China Approves Alzheimer’s Treatment that Targets the Microbiome
China Approves Alzheimer’s Treatment that Targets the Microbiome

China Approves Alzheimer’s Treatment that Targets the Microbiome

Oligomannate, derived from a compound in seaweed, suppresses neural inflammation caused by gut bacteria in mice.

Nov 5, 2019
Kerry Grens

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On Saturday (November 2), Chinese regulators approved a drug to treat Alzheimer’s disease—the first new treatment to enter the global market in 17 years. Shanghai Green Valley Pharmaceuticals’s oligomannate boosted cognitive function among clinical trial participants who had mild to moderate Alzheimer’s as early as a month after taking the drug, compared with those who took a placebo.

Although investigators have yet to show how the drug works in people, scientists at the company reported in September that oligomannate, a mix of oligosaccharides derived from seaweed, adjusts the microbiome in mice such that inflammation-causing amino acids from gut bacteria no longer irritate the brain.

“These results advance our understanding of the mechanisms that play a role in Alzheimer’s disease and imply that the gut microbiome is a valid target for the development of therapies,” neurologist Philip Scheltens, who advises Green Valley and heads the Alzheimer Center Amsterdam, says in a company statement, according to CNN.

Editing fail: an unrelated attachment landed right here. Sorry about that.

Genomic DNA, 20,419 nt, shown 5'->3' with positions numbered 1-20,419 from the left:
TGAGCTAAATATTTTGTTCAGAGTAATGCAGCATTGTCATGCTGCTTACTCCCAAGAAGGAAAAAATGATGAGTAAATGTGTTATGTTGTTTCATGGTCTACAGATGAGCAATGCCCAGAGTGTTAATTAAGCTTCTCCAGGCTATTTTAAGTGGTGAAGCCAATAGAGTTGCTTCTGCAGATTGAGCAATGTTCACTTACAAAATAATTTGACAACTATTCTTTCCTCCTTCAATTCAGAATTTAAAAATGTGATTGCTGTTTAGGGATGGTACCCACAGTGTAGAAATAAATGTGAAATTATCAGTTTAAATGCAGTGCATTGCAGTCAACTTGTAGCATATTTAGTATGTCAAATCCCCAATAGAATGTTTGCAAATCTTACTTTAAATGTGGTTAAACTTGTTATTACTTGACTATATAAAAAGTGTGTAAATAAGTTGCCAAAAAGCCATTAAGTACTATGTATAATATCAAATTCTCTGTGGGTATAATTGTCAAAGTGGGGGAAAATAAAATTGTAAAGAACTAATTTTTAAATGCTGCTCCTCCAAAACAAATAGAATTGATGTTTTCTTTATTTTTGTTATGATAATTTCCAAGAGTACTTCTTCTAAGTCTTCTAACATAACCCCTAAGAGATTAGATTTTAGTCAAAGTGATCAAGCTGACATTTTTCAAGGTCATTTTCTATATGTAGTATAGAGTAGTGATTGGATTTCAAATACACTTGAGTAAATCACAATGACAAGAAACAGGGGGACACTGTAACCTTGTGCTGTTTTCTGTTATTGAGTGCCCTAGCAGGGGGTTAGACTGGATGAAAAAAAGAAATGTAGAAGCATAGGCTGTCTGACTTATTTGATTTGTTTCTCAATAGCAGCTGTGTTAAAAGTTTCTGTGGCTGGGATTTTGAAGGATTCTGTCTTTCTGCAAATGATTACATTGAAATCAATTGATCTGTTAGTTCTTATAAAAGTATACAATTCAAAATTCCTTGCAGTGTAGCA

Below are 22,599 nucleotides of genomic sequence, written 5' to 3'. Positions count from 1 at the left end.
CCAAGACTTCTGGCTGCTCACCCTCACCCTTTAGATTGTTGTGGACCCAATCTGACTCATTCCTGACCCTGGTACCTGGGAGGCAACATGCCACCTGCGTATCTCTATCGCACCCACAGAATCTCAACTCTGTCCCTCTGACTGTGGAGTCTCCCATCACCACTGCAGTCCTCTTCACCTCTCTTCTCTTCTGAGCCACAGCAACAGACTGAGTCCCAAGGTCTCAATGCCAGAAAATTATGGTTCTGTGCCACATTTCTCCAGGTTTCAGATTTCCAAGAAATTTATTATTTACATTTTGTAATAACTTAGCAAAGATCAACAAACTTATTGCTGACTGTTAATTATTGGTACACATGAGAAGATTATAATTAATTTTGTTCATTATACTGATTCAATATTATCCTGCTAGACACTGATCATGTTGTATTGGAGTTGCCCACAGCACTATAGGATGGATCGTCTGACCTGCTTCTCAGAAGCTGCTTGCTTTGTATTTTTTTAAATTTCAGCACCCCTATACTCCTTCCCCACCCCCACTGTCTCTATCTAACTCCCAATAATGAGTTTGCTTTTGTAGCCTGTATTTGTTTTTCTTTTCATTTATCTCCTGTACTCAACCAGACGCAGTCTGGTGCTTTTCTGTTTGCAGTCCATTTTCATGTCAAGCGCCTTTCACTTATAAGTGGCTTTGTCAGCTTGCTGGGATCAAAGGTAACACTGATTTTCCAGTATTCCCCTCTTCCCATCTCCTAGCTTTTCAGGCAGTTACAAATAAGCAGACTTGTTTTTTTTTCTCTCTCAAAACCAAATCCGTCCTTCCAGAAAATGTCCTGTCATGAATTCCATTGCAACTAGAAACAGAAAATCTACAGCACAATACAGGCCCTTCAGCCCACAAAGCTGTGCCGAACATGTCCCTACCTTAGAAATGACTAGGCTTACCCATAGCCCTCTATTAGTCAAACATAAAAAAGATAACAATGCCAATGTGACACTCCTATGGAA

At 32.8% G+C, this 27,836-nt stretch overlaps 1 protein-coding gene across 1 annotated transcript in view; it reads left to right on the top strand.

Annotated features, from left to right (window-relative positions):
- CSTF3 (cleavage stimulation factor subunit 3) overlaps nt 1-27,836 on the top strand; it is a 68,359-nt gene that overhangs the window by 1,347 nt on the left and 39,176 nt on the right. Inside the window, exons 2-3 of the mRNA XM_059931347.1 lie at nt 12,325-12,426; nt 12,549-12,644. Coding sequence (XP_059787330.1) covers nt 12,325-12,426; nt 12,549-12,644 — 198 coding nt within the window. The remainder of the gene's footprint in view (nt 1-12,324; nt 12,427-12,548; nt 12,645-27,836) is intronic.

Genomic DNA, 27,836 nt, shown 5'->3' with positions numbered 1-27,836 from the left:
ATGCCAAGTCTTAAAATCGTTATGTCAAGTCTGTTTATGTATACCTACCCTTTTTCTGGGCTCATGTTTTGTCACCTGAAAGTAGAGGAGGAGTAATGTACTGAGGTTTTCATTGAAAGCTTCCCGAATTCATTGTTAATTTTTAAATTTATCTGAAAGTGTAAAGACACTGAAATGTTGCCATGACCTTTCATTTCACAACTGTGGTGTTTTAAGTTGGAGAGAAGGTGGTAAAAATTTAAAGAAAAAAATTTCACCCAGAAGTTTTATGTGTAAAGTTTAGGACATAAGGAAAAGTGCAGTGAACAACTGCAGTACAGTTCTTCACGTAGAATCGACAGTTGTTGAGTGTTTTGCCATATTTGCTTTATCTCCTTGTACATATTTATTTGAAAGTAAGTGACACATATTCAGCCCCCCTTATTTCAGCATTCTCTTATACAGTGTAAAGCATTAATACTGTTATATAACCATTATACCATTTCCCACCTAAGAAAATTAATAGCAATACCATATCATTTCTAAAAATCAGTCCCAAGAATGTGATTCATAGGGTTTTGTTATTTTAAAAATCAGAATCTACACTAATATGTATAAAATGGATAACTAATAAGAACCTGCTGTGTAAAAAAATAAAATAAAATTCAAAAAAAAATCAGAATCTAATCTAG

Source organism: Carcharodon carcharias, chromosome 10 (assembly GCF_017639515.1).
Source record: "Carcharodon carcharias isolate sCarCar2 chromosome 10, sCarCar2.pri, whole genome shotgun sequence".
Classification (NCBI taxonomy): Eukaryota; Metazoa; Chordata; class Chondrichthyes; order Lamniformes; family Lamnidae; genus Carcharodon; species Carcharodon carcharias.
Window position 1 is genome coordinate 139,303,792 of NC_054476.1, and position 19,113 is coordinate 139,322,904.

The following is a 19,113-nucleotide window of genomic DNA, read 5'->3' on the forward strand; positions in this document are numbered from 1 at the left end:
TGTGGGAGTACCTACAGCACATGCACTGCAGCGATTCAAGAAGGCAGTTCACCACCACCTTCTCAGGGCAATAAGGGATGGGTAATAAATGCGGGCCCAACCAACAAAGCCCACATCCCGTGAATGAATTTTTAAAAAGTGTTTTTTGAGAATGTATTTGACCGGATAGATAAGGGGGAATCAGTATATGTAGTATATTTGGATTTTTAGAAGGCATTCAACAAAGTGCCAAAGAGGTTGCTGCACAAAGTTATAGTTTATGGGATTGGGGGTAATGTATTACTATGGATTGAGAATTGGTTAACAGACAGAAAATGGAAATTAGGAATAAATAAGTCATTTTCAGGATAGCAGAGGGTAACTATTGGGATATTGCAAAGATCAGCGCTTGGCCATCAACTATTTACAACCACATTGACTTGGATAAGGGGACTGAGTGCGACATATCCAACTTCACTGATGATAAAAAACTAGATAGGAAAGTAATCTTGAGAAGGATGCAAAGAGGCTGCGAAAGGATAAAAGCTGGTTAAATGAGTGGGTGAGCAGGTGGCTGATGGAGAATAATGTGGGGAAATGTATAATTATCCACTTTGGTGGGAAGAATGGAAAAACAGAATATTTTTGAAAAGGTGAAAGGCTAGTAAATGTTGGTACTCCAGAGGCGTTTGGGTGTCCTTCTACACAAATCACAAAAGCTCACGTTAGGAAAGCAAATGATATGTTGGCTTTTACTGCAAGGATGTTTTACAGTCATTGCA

CNN adds that the approval of oligomannate is conditional, and the drug will be monitored for safety issues and could be pulled if any arise.

See “Do Microbes Trigger Alzheimer’s Disease?

Oligomannate’s approval comes on the heels of a string of disappointing clinical results for other Alzheimer’s interventions that target amyloid-β protein, although the drugmaker Biogen announced in October that it would still pursue US approval of one of them, aducanumab.

FiercePharma notes some of the limitations of oligomannate’s clinical data, such as the lack of significant improvement on three standard measures of therapeutic efficacy and no measures of Alzheimer’s-related biomarkers, such as tau or amyloid-β accumulation.

“We’re always excited to have a new potential treatment,” Joy Snider, a neurologist at Washington University in St. Louis, tells STAT, “but I certainly would not prescribe it to my patients based on a single study or another country’s approval until we know more about it.”

Kerry Grens is a senior editor and the news director of The Scientist. Email her at kgrens@the-scientist.com.